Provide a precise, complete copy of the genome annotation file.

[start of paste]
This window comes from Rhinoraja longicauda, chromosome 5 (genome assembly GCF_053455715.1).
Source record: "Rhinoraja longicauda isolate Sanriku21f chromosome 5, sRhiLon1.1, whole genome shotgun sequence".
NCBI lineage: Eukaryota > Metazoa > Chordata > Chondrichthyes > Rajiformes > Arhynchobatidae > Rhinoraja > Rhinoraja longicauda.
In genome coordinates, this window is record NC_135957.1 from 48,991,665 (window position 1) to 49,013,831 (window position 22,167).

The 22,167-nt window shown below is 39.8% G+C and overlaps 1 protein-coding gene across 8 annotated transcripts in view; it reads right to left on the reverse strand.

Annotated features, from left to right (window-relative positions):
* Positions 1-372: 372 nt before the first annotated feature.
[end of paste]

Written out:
This window comes from Rhinoraja longicauda, chromosome 5 (genome assembly GCF_053455715.1).
Source record: "Rhinoraja longicauda isolate Sanriku21f chromosome 5, sRhiLon1.1, whole genome shotgun sequence".
NCBI lineage: Eukaryota > Metazoa > Chordata > Chondrichthyes > Rajiformes > Arhynchobatidae > Rhinoraja > Rhinoraja longicauda.
In genome coordinates, this window is record NC_135957.1 from 48,991,665 (window position 1) to 49,013,831 (window position 22,167).

The 22,167-nt window shown below is 39.8% G+C and overlaps 1 protein-coding gene across 8 annotated transcripts in view; it reads right to left on the reverse strand.

Annotated features, from left to right (window-relative positions):
* Positions 1-372: 372 nt before the first annotated feature.